West Ridge, Chicago

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West Ridge
Community Area 02 - West Ridge
Location within the city of Chicago
Location within the city of Chicago
Location within the city of Chicago
Location within the city of Chicago
Coordinates: 42°00′N 87°41.4′W / 42.000°N 87.6900°W / 42.000; -87.6900Coordinates: 42°00′N 87°41.4′W / 42.000°N 87.6900°W / 42.000; -87.6900
CountryUnited States
 • Total3.53 sq mi (9.1 km2)
 • Total77,122
 • Density22,000/sq mi (8,400/km2)
Demographics 2019 [1]
 • White40.60%
 • Black11.6%
 • Hispanic18.9%
 • Asian23.8%
 • Other5.2%
Educational Attainment 2019[1]
 • High School Diploma or Higher80.7%
 • Bachelor's Degree or Higher38.4%
Time zoneUTC-6 (CST)
 • Summer (DST)UTC-5 (CDT)
ZIP Codes
60645 and parts of 60659
Median Household income 2019[1]$53,877
Source: U.S. Census, Record Information Services

West Ridge is one of 77 Chicago community areas. It is a middle-class neighborhood located on the far North Side of the City of Chicago. It is located in the 50th ward and the 40th ward. Also historically called North Town, and frequently referred to as West Rogers Park, it is bordered on the north by Howard Street, on the east by Ridge Boulevard, Western Avenue, and Ravenswood Avenue, the south by Bryn Mawr Avenue and Peterson Avenue, and on the west by Kedzie Avenue and the North Shore channel of the Chicago River. At one time joined with neighboring Rogers Park, it seceded to become its own village in 1890 over a conflict concerning park districts (known as the Cabbage War).[2] West Ridge was annexed to Chicago on April 4, 1893, along with Rogers Park.[3]

Devon Avenue

Today West Ridge is one of Chicago's better off communities, filled with multi-ethnic culture lining Devon Avenue, historic mansions lining Ridge and Lunt Avenues, cultural institutions such as St. Scholastica Academy and one of the highest per capita incomes on the North Side of Chicago.

It is home to the Midwest's largest Hasidic community, as well as other Jewish, Irish American, German-American, Indian, Pakistani, Bangladeshi, Assyrian, Russian, Korean and Rohingya[4] immigrant communities.

Neighborhoods and sub-areas[edit]

Golden Ghetto[edit]

The Golden Ghetto is bounded on the north by Warren Park and Pratt Avenue and on the south by Peterson Avenue. It acquired its name from the thriving Jewish community there from about 1930 to the mid-1970s. The Jewish community peaked at over 47,000 in the 1960s.[5] That community began to drift into the suburbs in the 1960s, and the neighborhood began to be home to South Asians and Russian Jews from about that time.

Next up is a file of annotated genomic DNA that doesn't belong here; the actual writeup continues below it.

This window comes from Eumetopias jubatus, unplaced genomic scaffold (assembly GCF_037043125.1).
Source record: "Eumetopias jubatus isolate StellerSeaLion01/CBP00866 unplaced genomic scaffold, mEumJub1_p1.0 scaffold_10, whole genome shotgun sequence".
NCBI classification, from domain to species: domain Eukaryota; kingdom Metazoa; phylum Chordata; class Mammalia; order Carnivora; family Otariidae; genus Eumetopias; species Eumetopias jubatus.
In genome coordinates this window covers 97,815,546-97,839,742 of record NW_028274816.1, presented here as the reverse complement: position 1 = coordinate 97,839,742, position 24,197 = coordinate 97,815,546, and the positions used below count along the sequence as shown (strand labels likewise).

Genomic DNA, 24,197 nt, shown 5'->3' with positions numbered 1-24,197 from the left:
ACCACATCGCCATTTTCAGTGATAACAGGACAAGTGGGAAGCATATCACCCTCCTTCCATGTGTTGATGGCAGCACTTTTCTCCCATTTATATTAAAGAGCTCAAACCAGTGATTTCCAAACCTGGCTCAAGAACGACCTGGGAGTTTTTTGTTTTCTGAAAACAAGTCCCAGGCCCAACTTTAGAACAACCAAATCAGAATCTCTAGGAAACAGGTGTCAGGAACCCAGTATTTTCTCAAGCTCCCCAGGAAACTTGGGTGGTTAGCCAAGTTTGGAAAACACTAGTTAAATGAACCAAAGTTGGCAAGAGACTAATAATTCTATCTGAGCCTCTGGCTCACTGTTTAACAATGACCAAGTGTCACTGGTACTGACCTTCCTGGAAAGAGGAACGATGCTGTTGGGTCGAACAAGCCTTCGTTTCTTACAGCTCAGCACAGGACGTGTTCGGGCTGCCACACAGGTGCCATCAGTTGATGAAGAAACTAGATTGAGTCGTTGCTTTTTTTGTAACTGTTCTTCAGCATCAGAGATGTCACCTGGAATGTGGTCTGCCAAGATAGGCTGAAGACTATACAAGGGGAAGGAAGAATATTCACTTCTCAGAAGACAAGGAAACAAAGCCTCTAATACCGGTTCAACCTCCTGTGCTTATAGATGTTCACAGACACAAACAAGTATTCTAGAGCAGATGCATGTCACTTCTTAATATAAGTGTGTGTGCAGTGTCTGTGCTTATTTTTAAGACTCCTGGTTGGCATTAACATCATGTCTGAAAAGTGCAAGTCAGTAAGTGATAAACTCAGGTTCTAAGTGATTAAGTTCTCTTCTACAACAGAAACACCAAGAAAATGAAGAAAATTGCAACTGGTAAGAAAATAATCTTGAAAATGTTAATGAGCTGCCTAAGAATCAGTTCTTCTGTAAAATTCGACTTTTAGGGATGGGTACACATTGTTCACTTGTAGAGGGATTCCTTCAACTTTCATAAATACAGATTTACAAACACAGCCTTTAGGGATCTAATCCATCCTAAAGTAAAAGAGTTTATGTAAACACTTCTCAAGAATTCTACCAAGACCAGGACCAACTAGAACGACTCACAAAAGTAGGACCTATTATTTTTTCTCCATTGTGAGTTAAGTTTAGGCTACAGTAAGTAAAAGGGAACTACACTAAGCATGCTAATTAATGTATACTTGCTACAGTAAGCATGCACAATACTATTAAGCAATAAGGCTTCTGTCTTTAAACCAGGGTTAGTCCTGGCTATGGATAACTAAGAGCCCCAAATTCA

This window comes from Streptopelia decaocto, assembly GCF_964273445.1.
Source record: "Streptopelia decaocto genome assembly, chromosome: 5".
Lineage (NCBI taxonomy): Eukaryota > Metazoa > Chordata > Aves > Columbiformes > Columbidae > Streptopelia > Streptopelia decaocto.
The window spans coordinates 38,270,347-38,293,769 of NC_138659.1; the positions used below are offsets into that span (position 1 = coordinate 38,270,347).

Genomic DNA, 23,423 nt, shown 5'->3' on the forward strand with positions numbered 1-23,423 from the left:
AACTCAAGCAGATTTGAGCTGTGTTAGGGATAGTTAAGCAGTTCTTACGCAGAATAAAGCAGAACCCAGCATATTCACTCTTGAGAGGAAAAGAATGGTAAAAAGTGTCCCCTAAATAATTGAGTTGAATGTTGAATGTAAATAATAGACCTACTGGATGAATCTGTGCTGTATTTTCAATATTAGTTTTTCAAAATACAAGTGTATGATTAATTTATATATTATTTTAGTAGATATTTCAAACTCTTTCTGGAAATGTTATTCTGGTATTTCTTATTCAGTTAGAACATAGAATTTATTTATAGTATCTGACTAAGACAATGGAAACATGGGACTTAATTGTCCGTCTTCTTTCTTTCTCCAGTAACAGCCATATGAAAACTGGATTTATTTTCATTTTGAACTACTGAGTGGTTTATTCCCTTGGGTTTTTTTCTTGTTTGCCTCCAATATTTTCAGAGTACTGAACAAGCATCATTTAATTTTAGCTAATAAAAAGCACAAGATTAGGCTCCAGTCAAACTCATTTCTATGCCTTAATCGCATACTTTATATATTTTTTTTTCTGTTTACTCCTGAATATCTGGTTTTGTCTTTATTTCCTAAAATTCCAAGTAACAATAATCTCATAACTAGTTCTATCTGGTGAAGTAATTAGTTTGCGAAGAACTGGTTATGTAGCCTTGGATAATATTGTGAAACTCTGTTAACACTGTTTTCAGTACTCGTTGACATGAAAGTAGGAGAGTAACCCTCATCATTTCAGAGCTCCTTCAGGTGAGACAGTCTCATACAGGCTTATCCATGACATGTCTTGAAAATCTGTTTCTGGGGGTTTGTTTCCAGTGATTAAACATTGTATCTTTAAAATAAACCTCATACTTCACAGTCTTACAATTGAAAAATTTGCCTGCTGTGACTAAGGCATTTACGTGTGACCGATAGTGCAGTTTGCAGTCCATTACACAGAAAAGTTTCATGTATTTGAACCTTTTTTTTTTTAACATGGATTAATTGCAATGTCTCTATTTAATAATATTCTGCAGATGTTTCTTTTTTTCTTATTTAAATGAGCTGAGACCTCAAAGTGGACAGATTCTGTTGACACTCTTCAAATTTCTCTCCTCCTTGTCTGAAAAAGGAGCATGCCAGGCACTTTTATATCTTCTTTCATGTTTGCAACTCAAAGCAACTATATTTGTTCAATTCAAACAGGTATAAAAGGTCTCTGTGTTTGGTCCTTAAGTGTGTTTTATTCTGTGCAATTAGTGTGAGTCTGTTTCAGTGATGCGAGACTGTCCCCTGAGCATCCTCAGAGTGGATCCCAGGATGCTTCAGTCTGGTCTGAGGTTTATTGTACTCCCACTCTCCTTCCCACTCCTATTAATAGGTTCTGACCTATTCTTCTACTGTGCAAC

The heyday of the area is the topic of Adam Langer's Crossing California,[6] told from the perspective of the second-generation residents during their middle school and teenage years. There has been a recent resurgence in Jewish residents, up from a nadir of 20,000 to around 25,000 in the late 2010s, due to increased Orthodox residents.[5]

Rogers Park Manor Bungalow Historic District[edit]

The Rogers Park Manor Bungalow Historic District is a residential historic district in the West Ridge neighborhood of Chicago, Illinois. The district includes 329 buildings, 247 of which are Chicago bungalows built in the 1920s. The district was added to the National Register of Historic Places on November 15, 2005.[7]

Talman West Ridge Bungalow Historic District[edit]

The Talman West Ridge Bungalow Historic District is a residential historic district in the West Ridge neighborhood of Chicago, Illinois. 181 of the district's 272 buildings are either brick Chicago bungalows or older stucco bungalows built from 1919 to 1930.


Public schools[edit]

Chicago Public Schools operates public schools.

Private schools[edit]

  • ABC Academy
  • Bais Yaakov High School
  • Bethesda Evangelical Lutheran School
  • Bnos Rabbeinu High School
  • Cheder Lubavitch Girls Elementary / High School
  • Hanna Sacks Bais Yaakov High School
  • Joan Dachs Bais Yaakov / Tiferes Tzvi Elementary School
  • Keshet High School
  • Lubavitch Mesivta of Chicago
  • Native American Educational Services College
  • Victor C. Neumann School[8]
  • Sofer Nathan's Vocational College
  • St. Hilary Elementary School
  • St. Margaret Mary School
  • St. Philips Evangelical Lutheran School
  • Tzemach Tzedek Elementary School (Opened 2002)[9]
  • Yeshivas Brisk / Brisk Rabbinical College